Thursday, December 11, 2008


Do you remember those stars you made as a child around Christmas? They were cut from cardboard and carefully covered with aluminum foil then hung from the tree proudly. They were misshapen and wrinkled, but to you they were the best thing you created and you loved them as they caught the light and twinkled.

That's why I bought this pale irridescent glass star. It reminded me of those tinfoil stars made many years ago. The colours change with every movement, going from pinks and lavenders to greens, yellows and blues.

I have learned that painting irridescence isn't easy to do. T.O.O. (the other one) suggested shiny paint, as my frustration with this piece reached the main floor of the house. The suggestion resulted in more frustration.

Then I decided that I need to really understand irridescence. Can irridescence only be recreated using pearlescent paints or man made substances outside of nature? Dichroic glass is a prime example. Or is it a matter of very detailed dissection of a subject through colour and value changes, not daring to breathe or move while you do so, lest the light and colour move with you?

Wikipedia states:

Iridescence is an optical phenomenon in which hue changes with the angle from which a surface is viewed. Iridescence may be easily seen in soap bubbles and butterfly wings.

Iridescence is caused by multiple reflections from multi-layered, semi-transparent surfaces in which phase shift and interference of the reflections modulates the incident light (by amplifying or attenuating some frequencies more than others). This process is the functional analog of selective wavelength attenuation as seen with the Fabry-Pérot interferometer.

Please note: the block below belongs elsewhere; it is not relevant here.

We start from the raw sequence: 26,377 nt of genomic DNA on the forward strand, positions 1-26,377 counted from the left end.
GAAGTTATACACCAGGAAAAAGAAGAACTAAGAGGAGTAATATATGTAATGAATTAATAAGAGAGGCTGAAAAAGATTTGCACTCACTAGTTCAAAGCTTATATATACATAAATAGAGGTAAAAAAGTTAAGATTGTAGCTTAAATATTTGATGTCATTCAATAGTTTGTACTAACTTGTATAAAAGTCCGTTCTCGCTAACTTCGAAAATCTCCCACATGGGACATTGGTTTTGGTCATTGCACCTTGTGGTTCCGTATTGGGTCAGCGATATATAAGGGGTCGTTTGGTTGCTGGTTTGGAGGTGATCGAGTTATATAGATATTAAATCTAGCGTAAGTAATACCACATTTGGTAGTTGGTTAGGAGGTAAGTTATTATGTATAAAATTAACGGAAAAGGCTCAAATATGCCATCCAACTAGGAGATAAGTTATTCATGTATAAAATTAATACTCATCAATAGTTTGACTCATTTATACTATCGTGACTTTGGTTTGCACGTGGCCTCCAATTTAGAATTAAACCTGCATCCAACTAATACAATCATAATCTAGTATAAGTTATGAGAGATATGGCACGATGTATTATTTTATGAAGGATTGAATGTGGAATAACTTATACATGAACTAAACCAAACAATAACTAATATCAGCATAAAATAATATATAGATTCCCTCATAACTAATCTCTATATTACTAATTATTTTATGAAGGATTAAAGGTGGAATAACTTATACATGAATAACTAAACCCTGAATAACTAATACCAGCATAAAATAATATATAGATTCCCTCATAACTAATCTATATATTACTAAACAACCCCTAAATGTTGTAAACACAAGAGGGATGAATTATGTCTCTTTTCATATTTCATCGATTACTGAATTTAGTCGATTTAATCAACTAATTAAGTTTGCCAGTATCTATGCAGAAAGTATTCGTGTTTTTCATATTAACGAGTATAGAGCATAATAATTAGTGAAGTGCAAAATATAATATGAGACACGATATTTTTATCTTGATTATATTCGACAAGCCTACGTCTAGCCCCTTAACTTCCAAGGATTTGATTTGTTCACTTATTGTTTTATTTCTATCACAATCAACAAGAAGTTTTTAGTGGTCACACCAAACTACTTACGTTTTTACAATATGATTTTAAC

The word iridescence is derived in part from the Greek word iris (pl. irides), meaning "rainbow", which in turn derives from the goddess Iris of Greek mythology, who is the personification of the rainbow and acted as a messenger of the gods. Goniochromism is derived from the Greek words gonia, which means angle, and chroma, which means color.

Erin Parish is one artist that I've discovered whose work gives that wonderful feeling of irridescence. She does use multimedia though and I wonder if that is the trick to making irridescence more believeable than in just paint.

I did find some information on interference pigments that may unlock some secrets to painting irridescence. I know the illusion of irridescence can be achieved on some scale in water, shells, etc through paint. This glass star doesn't present the lustre that I'm looking for. External influences in terms of lighting, movement, background surface and my skill level and reproducing it all come into play. I will keep looking for that lustre.


Lindsay said...

well you captured the irredescence very well here and I currently have some of those treasured ornaments on my tree.

I love the interference paints. I have a couple of shades and use them sparinly in some pieces.

I like these sorts of tiny joys of the season.

Anita said...

Interesting question, Jeanette. i think you should be able to capture irridescence with normal paint (but it will probably take some pra)ctice)- It must be rather like painting glass to look transparent or metal to be shiny. Don't you just love those suggestions T.O.O.s come up with - they are enough to drive you to distraction!
I love Christmas and the little things that make it so special.

Jeanette said...

I haven't used interference paints - or even seen them for sale in this little island. I shall have to investigate further and order a couple. Testing purposes only, of course... :)

Yes, I was thinking while I was painting...I can do this...I can draw glass or metal or water so why is this going all weird on me? I think I was being too broad with my paint application perhaps and need to get back to teeny detail to make irridescence look realistic.

Ahh yes, the T.O.O.s suggestions...practical yet not with an artistic eye.

Billie Crain said...

Jeanette, why not check out the works of Janet Fish?

she achieves irridescence with oils so it's possible.

Jeanette said...

Thanks Billie. I had a look and her work is lovely.

Its as I predicted I think, to get that effect, I need to get back into high detail and small brushes, not loose painting.